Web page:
Generally favorable reviews - based on 17 Critics

Critic score distribution:
  1. Positive: 13 out of 17
  2. Negative: 0 out of 17
  1. 100
    Beach and Adams give remarkable performances that grow in feeling and intensity.
  2. Beautiful in both its brevity and its vision of contemporary Indian culture, the film abounds in easygoing humor.
  3. 90
    The deeper strength of Smoke Signals rests on the sensitivity and truthfulness of Farmer’s performance as the ebullient, self-hating alcoholic father, and that of Irene Bedard as the young woman he knew in later life.
  4. Reviewed by: Joshua Klein
    What's truly remarkable about Smoke Signals is the depth of the narrative, a touching tale of self-discovery.
  5. And that's the surprise of the movie, beyond even the humor and humanity of its inside look at contemporary American Indian culture. It's really the oldest and most primal story forms, the one about the old man and the boy.
  6. The film excels in small scenes of cannily chosen Indian everydayness.
  7. Its particularities are the best thing about it.
  8. 78
    The cast is uniformly excellent in their roles, and Eyre's persistent use of long, trailing shots reinforces the story's elegiac tone.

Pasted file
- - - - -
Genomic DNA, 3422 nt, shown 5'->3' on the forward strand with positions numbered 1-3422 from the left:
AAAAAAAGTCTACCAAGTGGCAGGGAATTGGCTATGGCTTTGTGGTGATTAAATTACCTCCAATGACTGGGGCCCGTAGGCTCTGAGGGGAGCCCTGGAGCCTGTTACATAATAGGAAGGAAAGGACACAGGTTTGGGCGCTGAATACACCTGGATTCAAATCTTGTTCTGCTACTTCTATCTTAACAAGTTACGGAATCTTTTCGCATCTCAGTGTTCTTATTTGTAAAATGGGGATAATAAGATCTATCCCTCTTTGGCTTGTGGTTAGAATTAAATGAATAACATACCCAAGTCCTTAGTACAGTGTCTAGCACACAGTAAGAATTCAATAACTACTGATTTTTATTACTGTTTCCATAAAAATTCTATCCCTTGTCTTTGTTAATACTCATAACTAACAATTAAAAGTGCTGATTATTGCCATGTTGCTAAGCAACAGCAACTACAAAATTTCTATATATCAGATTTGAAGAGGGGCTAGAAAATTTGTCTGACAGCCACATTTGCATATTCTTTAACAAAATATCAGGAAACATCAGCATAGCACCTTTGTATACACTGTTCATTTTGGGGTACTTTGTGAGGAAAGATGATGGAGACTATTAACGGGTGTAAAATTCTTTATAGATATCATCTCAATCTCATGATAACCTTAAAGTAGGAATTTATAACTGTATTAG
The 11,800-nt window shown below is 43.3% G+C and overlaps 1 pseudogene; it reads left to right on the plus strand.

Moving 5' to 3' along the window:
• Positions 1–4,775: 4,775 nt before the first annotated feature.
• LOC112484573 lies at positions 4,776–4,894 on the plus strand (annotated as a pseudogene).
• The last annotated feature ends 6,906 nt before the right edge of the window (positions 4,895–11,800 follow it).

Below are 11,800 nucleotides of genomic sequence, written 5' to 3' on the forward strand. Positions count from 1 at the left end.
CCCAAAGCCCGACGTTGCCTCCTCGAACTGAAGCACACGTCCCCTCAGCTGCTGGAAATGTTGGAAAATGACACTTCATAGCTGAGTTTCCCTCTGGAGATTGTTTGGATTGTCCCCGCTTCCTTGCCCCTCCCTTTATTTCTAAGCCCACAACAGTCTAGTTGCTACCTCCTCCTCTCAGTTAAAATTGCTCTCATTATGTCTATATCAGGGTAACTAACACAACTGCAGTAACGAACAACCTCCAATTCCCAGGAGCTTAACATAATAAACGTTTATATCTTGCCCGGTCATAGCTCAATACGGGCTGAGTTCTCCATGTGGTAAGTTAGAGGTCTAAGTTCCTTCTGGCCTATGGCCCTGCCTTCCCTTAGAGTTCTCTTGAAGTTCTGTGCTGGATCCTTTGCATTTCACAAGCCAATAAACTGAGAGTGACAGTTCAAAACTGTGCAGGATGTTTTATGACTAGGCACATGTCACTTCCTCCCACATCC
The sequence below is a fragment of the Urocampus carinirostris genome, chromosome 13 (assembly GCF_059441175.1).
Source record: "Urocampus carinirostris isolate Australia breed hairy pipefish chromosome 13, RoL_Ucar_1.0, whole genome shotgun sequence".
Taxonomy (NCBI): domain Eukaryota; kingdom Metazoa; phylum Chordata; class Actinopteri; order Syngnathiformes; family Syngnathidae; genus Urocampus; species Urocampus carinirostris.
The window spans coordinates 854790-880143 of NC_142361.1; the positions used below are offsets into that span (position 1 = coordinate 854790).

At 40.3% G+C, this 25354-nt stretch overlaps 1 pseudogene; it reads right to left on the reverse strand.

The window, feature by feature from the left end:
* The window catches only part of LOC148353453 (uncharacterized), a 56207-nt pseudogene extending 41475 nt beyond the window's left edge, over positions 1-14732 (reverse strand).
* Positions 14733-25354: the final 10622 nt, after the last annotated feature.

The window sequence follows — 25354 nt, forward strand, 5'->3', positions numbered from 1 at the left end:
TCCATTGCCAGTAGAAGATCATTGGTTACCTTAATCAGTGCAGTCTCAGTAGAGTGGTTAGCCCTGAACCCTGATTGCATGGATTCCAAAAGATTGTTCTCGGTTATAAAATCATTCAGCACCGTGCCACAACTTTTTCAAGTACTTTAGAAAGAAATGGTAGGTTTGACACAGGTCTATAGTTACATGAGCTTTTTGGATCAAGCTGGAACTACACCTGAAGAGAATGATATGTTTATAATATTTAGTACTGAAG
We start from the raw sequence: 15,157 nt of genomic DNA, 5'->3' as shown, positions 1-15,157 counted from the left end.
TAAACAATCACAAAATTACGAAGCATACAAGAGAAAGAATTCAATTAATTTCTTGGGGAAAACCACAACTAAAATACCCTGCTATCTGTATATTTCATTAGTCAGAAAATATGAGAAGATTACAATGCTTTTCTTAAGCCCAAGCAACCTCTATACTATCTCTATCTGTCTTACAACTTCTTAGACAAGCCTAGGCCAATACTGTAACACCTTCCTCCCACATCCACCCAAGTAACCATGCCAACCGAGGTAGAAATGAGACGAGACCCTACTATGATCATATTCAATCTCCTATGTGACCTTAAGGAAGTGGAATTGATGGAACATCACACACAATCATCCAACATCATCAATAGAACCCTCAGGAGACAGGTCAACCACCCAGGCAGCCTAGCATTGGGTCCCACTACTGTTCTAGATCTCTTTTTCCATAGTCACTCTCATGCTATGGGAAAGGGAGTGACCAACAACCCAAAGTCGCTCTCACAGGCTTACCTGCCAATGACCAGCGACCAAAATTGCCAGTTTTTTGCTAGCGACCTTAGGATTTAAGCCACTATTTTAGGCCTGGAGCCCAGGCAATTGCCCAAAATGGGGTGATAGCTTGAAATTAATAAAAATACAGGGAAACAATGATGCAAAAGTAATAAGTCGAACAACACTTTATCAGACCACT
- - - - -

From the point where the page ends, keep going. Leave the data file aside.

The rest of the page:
9. 75
    Takes advantage of the road movie genre, which requires only a goal and then permits great freedom in the events along the way.
  10. 75
    Offers the prospect of seeing beyond the stereotypes that plague Native Americans in even the best films.
  11. Shows colorful style and a wisdom beyond precocity about its setting and its people.
  12. Reviewed by: Richard Schickel
    A shrewd portrait, sly, casual yet palpably authentic, of the principal ways members of any minority try to respond to an uncomprehending world. [29 Jun 1998, p. 69]
  13. Reviewed by: Todd McCarthy
    Breezy, often self-mocking tone proves fresh and invigorating.
  14. Reviewed by: Scott Kelton Jones
    The film is bound together around the oral tradition and the act of storytelling, and this is where the filmmakers shine.
  15. A well-crafted story with a unique voice. But its literary gifts are outweighed by its pictorial prosaicness. Dimming the screen in every shot is the unmistakable shadow of the page.
  16. The movie makes up in sincerity and goodwill what it lacks in originality and style.
  17. Reviewed by: Sandra Contreras
    Alexie, who adapted his own novel, bears responsibility for the movie's ham-fisted treatment of racial-identity issues, its tiresome jokes and the dated, throbbing-guitar soundtrack.

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